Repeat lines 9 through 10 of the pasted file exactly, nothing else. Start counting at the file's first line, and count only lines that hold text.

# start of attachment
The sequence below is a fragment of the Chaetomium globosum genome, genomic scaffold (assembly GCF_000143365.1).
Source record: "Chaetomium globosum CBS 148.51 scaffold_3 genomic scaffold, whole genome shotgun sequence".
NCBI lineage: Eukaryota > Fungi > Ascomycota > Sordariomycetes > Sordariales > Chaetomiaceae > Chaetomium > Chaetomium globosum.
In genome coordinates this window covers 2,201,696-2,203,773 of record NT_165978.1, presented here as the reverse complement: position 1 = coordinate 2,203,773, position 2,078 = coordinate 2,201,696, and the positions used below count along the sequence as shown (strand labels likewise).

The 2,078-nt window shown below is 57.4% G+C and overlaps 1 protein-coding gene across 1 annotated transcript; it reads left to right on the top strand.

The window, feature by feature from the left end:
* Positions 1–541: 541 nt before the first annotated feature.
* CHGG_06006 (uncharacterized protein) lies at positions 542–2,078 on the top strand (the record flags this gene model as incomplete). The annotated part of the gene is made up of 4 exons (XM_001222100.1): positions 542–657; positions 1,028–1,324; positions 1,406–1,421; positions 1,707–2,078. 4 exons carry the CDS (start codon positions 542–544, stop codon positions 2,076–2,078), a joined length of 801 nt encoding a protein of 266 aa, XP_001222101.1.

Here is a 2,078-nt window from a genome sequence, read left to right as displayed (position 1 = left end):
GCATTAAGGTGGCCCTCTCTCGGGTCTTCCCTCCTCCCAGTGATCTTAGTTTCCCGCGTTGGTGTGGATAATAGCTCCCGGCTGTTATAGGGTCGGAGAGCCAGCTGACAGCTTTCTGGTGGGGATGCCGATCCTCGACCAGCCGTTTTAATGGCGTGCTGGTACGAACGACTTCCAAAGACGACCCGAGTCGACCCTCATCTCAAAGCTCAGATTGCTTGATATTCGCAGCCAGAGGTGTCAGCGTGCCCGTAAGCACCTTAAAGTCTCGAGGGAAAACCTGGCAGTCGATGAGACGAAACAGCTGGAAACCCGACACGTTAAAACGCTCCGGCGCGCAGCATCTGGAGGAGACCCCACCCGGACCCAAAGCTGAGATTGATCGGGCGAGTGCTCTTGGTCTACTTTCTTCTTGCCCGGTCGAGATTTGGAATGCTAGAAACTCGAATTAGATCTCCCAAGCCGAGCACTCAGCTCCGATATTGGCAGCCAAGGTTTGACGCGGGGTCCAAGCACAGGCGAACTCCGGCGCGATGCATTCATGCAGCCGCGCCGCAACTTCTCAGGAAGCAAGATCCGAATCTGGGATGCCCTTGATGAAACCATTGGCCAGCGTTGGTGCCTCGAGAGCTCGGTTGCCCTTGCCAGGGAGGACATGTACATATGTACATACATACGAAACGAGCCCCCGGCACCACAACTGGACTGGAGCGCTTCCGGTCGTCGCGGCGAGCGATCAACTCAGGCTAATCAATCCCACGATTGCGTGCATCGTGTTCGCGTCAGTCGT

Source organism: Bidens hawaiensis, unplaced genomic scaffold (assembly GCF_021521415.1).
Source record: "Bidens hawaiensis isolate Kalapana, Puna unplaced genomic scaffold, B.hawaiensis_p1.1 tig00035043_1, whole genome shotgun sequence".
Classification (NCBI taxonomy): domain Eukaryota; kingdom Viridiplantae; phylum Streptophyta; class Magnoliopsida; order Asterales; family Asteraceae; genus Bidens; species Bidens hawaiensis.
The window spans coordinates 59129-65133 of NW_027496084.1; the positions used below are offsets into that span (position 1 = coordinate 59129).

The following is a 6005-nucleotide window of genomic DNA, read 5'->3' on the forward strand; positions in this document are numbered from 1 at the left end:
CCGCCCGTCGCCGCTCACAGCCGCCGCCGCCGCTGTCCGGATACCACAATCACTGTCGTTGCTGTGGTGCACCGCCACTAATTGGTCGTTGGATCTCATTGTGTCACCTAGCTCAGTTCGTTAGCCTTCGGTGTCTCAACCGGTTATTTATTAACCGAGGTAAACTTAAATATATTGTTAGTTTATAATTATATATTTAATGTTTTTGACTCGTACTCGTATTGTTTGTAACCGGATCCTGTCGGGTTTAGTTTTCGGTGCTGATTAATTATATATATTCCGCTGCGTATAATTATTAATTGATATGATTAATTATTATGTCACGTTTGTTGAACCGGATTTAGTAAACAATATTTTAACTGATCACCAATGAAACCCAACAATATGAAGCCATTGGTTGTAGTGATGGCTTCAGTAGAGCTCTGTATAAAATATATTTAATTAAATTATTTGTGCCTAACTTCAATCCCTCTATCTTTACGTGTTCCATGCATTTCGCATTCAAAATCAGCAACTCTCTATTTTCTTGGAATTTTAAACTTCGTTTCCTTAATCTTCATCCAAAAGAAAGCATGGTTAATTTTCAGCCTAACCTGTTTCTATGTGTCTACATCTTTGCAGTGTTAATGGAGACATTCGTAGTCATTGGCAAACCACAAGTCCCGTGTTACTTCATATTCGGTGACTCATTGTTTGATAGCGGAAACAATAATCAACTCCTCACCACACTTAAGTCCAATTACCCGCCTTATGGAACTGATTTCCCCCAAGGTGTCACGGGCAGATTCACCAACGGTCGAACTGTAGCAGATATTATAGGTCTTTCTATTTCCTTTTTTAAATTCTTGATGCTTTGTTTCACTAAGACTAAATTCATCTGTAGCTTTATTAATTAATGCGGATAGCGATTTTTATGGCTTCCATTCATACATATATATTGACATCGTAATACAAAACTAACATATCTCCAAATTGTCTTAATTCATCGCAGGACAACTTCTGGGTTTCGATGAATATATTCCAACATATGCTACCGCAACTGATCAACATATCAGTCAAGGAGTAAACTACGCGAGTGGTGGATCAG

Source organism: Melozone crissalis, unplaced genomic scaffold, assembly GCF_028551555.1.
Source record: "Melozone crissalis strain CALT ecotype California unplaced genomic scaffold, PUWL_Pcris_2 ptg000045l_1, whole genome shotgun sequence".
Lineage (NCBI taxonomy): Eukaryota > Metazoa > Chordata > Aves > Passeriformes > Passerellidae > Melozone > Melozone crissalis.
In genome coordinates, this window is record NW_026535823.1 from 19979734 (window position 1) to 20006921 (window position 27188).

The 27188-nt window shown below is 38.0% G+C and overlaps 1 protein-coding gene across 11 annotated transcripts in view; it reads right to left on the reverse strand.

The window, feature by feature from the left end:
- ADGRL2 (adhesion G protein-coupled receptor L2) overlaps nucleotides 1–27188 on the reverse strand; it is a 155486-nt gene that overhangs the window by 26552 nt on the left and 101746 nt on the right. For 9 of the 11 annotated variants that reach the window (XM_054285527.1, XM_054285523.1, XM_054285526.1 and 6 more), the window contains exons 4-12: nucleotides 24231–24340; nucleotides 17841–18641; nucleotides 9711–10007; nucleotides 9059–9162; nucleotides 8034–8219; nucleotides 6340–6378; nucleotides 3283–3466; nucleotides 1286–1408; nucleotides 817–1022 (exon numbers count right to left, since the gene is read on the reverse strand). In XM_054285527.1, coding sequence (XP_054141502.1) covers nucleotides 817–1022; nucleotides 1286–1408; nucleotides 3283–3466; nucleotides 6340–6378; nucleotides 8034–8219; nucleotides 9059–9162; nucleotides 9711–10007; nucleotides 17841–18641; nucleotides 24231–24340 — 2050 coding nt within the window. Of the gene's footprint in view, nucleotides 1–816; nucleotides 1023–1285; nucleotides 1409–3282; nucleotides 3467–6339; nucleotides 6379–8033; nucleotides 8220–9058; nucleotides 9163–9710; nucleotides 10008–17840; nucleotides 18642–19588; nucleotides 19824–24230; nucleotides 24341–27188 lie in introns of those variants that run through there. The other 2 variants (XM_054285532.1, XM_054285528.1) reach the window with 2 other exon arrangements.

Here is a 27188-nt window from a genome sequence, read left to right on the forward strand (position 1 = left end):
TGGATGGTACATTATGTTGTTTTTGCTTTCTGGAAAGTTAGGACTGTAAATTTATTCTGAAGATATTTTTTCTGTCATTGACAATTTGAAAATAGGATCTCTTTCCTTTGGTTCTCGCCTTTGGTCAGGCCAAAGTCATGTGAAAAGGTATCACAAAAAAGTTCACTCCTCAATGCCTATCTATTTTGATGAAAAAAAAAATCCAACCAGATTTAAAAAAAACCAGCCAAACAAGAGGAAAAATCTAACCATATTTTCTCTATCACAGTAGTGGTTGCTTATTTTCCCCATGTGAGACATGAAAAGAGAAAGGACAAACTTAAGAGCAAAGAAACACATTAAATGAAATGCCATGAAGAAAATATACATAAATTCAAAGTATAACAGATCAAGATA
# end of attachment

Here is a 2,078-nt window from a genome sequence, read left to right as displayed (position 1 = left end):
GCATTAAGGTGGCCCTCTCTCGGGTCTTCCCTCCTCCCAGTGATCTTAGTTTCCCGCGTTGGTGTGGATAATAGCTCCCGGCTGTTATAGGGTCGGAGAGCCAGCTGACAGCTTTCTGGTGGGGATGCCGATCCTCGACCAGCCGTTTTAATGGCGTGCTGGTACGAACGACTTCCAAAGACGACCCGAGTCGACCCTCATCTCAAAGCTCAGATTGCTTGATATTCGCAGCCAGAGGTGTCAGCGTGCCCGTAAGCACCTTAAAGTCTCGAGGGAAAACCTGGCAGTCGATGAGACGAAACAGCTGGAAACCCGACACGTTAAAACGCTCCGGCGCGCAGCATCTGGAGGAGACCCCACCCGGACCCAAAGCTGAGATTGATCGGGCGAGTGCTCTTGGTCTACTTTCTTCTTGCCCGGTCGAGATTTGGAATGCTAGAAACTCGAATTAGATCTCCCAAGCCGAGCACTCAGCTCCGATATTGGCAGCCAAGGTTTGACGCGGGGTCCAAGCACAGGCGAACTCCGGCGCGATGCATTCATGCAGCCGCGCCGCAACTTCTCAGGAAGCAAGATCCGAATCTGGGATGCCCTTGATGAAACCATTGGCCAGCGTTGGTGCCTCGAGAGCTCGGTTGCCCTTGCCAGGGAGGACATGTACATATGTACATACATACGAAACGAGCCCCCGGCACCACAACTGGACTGGAGCGCTTCCGGTCGTCGCGGCGAGCGATCAACTCAGGCTAATCAATCCCACGATTGCGTGCATCGTGTTCGCGTCAGTCGT